He seemed to sit up straighter on the horse. “No, little bird. I won’t let anyone hurt you. The man who tries is a dead man.”


Sansa was satisfied with his answer, and she laid her head against his back as she wrapped her arms around his middle. With her father no longer with her, she had no one to look out for her except for the Hound. She closed her eyes and prayed they would get to Winterfell safely with the Hound’s sword clean, but she knew it was only a prayer and sometimes the gods did not answer.


Come nightfall, they made a quiet camp with no fire in a dense copse of trees. A large dry rot log lay across the forest floor, and the Hound leaned against it. Sansa felt safer if she was close to him than far away, so she crept up to him and sat beside him. The Hound gave her that look again, that look like he’d never seen her before, but she ignored it and surreptitiously averted her eyes from his gaze like she was looking for something. That way he couldn’t be angry with her for looking away from his face.


There was a rip in his jerkin. Sansa noticed it and reached out for it, and he reacted quickly, blocking her hand by grabbing her wrist. The Hound pushed her arm away, letting go just as fast, as if he didn’t want to be bothered with touching her.


“Keep your distance, girl,” he warned.


Sansa was wounded. “I can fix it,” she whined. “I know how.”


“You’ll fix more than just a jerkin if you don’t keep your hands to yourself,” the Hound snapped, and he turned away from her to make his bed on the forest floor.


Sansa sat awake for a while, wondering why he was so mean when she had only wanted to help. He was supposed to be helping her, and yet he still got mad at her. If he didn’t want me to come along, Sansa thought with tears in her eyes, then he shouldn’t have come for me. She quickly wiped away the tears, and lied on the ground not too close to him to try and go to sleep.


When morning had come, she somehow rolled herself into his arms. The air was cold, and she drew closer into his embrace for warmth. A root poked into her back from the ground, but she shifted and found a soft place away from it. Sansa began to drift off again when the Hound rolled toward her and grunted in his sleep, and the root between them poked her again. She frowned and tried to wiggle into a comfortable position without leaving his arms.


He jerked away from her all of a sudden, swearing loudly. Sansa started in fear, her eyes shot open, and she turned over to look at him. Had she made him angry yet again? What would he say to her this time? Would he just leave her out here if he got mad enough?


She expected him to look murderous, but instead he just looked afraid. It confused Sansa. When was the Hound afraid of anything, except fire? His expression didn’t last that way for long, though, and he ground his teeth together as he pointed his finger at her. “I told you to keep your damn distance,” he told her, an edge to his voice.


Sansa felt she would cry at any moment. “But I was cold,” she whispered.


The Hound took a deep breath, and got up. She watched as he paced around their campsite for a moment, and then he was packing up the horse again. She grew terrified all of a sudden, and scrambled to her feet.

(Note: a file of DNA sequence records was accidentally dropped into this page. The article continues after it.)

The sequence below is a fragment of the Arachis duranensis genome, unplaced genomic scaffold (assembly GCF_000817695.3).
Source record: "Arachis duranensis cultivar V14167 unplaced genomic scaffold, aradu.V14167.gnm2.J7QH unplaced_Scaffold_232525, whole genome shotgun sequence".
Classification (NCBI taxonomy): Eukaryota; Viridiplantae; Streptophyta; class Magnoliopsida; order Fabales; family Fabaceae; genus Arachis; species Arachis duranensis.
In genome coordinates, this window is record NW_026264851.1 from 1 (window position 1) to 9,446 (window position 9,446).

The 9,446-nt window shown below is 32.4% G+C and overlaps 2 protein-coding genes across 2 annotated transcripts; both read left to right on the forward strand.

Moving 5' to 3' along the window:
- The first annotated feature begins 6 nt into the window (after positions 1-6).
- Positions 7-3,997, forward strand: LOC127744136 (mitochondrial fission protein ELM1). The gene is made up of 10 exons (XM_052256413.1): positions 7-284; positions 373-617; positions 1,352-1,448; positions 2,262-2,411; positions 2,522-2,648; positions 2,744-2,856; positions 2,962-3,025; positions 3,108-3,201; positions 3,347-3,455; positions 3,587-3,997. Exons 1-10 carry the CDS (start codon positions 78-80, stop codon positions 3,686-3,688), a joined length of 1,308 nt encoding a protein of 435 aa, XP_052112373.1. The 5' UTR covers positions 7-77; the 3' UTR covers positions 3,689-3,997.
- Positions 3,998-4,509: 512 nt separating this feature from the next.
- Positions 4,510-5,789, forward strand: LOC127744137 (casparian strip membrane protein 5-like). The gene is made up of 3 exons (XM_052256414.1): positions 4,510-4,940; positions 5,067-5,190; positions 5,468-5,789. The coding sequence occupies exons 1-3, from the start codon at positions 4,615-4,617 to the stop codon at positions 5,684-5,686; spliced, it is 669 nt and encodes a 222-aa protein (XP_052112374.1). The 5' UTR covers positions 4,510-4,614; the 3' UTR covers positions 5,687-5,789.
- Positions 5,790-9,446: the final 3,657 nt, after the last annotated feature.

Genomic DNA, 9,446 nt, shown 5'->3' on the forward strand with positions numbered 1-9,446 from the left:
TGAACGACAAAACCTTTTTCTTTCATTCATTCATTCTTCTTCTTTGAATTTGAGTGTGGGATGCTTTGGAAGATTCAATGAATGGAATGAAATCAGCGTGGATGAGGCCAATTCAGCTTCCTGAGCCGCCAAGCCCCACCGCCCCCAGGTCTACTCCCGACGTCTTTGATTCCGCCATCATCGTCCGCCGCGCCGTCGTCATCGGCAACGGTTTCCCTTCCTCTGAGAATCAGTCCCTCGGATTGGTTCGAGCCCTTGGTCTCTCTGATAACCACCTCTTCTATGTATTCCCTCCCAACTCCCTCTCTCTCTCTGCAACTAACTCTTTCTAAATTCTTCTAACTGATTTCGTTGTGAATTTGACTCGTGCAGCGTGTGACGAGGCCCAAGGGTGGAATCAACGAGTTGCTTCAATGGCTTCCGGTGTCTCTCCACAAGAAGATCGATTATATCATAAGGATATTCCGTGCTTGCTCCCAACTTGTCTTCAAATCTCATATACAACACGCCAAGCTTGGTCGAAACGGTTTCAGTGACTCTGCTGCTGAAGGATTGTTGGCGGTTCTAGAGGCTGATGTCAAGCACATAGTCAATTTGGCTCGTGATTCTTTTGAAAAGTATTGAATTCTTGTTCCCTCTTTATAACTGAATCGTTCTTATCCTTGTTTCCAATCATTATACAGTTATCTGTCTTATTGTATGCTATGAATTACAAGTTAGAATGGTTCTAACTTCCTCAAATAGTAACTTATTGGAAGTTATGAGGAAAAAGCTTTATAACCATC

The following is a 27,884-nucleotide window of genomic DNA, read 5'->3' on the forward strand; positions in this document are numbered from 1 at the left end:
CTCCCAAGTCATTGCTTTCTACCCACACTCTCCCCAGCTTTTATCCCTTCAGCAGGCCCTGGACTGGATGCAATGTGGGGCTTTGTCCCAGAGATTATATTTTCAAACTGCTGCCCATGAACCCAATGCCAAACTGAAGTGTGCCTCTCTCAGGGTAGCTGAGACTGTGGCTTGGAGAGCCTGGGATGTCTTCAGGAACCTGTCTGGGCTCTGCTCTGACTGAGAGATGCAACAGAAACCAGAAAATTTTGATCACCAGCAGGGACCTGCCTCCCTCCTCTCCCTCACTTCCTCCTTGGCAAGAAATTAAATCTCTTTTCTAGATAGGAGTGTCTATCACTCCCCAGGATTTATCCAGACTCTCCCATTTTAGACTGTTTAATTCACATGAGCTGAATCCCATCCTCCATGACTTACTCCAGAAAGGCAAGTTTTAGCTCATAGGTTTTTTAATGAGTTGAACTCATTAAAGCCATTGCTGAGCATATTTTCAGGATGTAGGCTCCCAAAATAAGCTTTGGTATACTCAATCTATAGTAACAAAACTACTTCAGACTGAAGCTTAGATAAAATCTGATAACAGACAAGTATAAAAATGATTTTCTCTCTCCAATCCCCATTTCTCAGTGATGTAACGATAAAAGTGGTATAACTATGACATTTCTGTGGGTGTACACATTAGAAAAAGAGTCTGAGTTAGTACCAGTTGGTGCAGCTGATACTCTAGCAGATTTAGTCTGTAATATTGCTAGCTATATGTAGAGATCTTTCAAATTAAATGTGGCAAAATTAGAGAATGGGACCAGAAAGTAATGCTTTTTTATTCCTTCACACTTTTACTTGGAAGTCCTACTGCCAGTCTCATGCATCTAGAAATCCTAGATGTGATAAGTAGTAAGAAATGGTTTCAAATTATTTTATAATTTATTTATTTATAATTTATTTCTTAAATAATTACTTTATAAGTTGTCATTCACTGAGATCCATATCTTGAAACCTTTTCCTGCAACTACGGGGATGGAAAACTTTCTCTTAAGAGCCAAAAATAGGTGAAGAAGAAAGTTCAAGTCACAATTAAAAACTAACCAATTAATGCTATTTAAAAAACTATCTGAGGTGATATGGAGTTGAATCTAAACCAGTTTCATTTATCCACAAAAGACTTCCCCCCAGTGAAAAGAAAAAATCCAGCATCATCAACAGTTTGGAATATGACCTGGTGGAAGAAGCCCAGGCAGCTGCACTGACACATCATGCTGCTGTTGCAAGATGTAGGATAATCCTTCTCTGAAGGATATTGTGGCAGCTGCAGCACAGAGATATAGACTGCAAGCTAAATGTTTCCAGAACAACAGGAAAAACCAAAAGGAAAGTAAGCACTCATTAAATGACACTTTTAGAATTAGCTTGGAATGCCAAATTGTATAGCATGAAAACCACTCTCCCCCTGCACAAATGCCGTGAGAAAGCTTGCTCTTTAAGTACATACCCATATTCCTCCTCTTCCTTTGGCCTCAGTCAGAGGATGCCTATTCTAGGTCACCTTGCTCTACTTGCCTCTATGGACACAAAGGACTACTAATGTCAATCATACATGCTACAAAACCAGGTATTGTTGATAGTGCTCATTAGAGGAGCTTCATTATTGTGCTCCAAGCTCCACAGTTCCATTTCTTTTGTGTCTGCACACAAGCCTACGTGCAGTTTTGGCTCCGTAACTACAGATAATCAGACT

“I won’t do it again, I promise,” Sansa blurted out, so afraid he was about to ride off without her and leave her out here in the wild all by herself. She walked up to him, but she was mindful enough to keep her distance as he said, and yet he ignored her the whole time he prepared the horse. He walked this way and that, never looking at her. “I promise I won’t do it again. I’ll do whatever you say. Please, please, just don’t leave me.”


He froze. Sansa swallowed past the catch in her throat. The Hound slowly turned around, his sharp grey eyes staring back at her. “Is that what you think?” he asked, but she wasn’t sure how to answer him. What was the right answer, and what was the wrong? “You think I’d leave you here? After all this trouble?”


Sansa cast her eyes to the ground. “Why else would you be so mad?”


The Hound did something she didn’t expect, then.


He laughed.


“Get on the horse, girl. We don’t have all day.”


Sansa didn’t waste a moment. She scrambled onto Stranger with his help, and then watched as he grabbed her blanket, roll it, and tie it back onto Stranger’s side. Once he mounted the horse, they rode off again with her at his back, holding on as they sped through the trees. They stopped briefly to break their fast by a small stream, and continued on again after a moment’s rest.


Sansa started to keep quiet for the most part, and she slept away from him, even though it kept her up too late most nights because the weather was growing colder and colder. Each day was starting to blur together. She was so tired. After so many days of nothing more than ‘good morning,’ ‘goodnight,’ ‘yes,’ and ‘no’ said between them, the Hound finally said something about it one evening as they ate a meager supper.


“What’s wrong with you?” he asked. “Haven’t said a word in days.”


“I . . . I don’t know what to say,” Sansa said.


It wasn’t a full lie, but it was close enough the Hound could smell it.